Reform of libel laws set to open up the right of free speech

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Indy Politics

Sweeping changes to England’s much-criticised libel laws will be introduced, Nick Clegg will announce today.

The Deputy Prime Minister will pledge to end the country’s image as the libel tourism capital of the world because of repressive defamation laws which allow anyone with a reputation to sue and wealthy companies to muzzle critics.

In a speech on civil liberties, he will say: “Our aim is to turn English libel laws from an international laughing stock to an international blueprint.”

He will trail a draft Defamation Bill to be published this spring that will strengthen the public interest defence under the current law to make it harder for companies to take action against pressure groups, scientists, academics, journalists and individuals. Businesses would have to provide more evidence that their reputations and financial position had been damaged than at present.

The reforms would also prevent defamation actions being brought on “essentially trivial grounds.” The Government will consult interested parties on how to reduce the current very high cost of defamation proceedings, including “no win, no fee” arrangements, to make costs fairer.

Mr Clegg will say: “The test of a free press is its capacity to unearth the truth, exposing charlatans and vested interests along the way. It is simply not right when academics and journalists are effectively bullied into silence by the prospect of costly legal battles with wealthy individuals and big businesses.

“Nor should foreign claimants be able to exploit these laws, bringing cases against foreign defendants here to our courts – even if the connection with England is tenuous. It is a farce – and an international embarrassment - that the American Government has felt it necessary to legislate to protect their citizens from our libel laws.”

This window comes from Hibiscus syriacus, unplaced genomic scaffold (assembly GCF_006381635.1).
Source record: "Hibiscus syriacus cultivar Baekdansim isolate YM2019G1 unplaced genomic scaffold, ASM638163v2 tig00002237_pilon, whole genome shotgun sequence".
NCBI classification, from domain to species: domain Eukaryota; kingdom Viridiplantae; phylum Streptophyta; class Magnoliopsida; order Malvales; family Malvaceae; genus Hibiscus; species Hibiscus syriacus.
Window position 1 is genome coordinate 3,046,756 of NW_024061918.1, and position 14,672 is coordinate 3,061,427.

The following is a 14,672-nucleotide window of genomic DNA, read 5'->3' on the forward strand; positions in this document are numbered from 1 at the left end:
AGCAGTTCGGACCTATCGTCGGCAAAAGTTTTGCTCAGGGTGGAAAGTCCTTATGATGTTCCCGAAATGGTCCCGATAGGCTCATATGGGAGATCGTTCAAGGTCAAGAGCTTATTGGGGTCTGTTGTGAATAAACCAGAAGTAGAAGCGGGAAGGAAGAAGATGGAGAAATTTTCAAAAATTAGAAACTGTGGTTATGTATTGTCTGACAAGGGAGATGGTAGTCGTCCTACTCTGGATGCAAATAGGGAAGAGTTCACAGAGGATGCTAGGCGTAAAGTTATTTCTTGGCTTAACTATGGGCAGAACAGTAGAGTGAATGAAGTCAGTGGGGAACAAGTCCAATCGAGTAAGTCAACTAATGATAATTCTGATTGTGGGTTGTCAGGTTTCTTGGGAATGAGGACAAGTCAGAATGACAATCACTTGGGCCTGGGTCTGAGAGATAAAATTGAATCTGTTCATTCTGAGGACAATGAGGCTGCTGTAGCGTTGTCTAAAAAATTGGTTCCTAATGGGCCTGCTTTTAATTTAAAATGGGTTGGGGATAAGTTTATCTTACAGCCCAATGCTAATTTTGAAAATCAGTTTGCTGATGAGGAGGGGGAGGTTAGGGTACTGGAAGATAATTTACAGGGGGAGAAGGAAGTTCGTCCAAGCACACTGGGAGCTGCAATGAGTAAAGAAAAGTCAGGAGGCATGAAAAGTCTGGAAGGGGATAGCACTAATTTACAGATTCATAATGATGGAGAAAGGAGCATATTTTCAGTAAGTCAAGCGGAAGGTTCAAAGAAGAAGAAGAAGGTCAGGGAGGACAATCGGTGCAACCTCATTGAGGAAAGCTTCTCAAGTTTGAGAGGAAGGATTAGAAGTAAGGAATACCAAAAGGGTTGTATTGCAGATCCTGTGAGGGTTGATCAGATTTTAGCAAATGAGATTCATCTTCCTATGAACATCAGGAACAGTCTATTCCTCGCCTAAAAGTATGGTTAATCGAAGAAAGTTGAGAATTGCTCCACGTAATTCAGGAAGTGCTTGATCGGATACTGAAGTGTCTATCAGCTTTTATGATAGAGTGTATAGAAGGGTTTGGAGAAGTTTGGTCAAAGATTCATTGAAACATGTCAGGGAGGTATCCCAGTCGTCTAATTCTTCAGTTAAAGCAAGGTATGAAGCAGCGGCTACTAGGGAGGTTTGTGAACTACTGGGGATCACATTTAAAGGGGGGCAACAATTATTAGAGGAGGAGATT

Mr Clegg will add: “ This Government wants to restore our international reputation for free speech.We intend to provide a new statutory defence for those speaking out in the public interest. And to clarify the law around the existing defences of fair comment, and justification.”

Pressure groups welcomed the tough stance being proposed by the Deputy Prime Minister. John Kampfner, chief executive of Index on Censorship, said: “Nick Clegg’s speech lays out the foundations of what will be wholesale reform of our archaic libel laws. I’m pleased he has recognised that these laws make the UK an international laughing stock. The detail is impressive, but it’s imperative that Clegg’s strong words are matched by a final bill that removes the chill on free speech from our courts.”

"Nor should foreign claimants be able to exploit these laws, bringing cases against foreign defendants here to our courts – even if the connection with England is tenuous. It is a farce – and an international embarrassment – that the American Government has felt it necessary to legislate to protect their citizens from our libel laws."

He will add: "We intend to provide a new statutory defence for those speaking out in the public interest. And to clarify the law around the existing defences of fair comment, and justification."

Pressure groups welcomed the stance. John Kampfner, the chief executive of Index on Censorship, said: "The detail is impressive, but it's imperative that Clegg's strong words are matched by a final bill that removes the chill on free speech from our courts."

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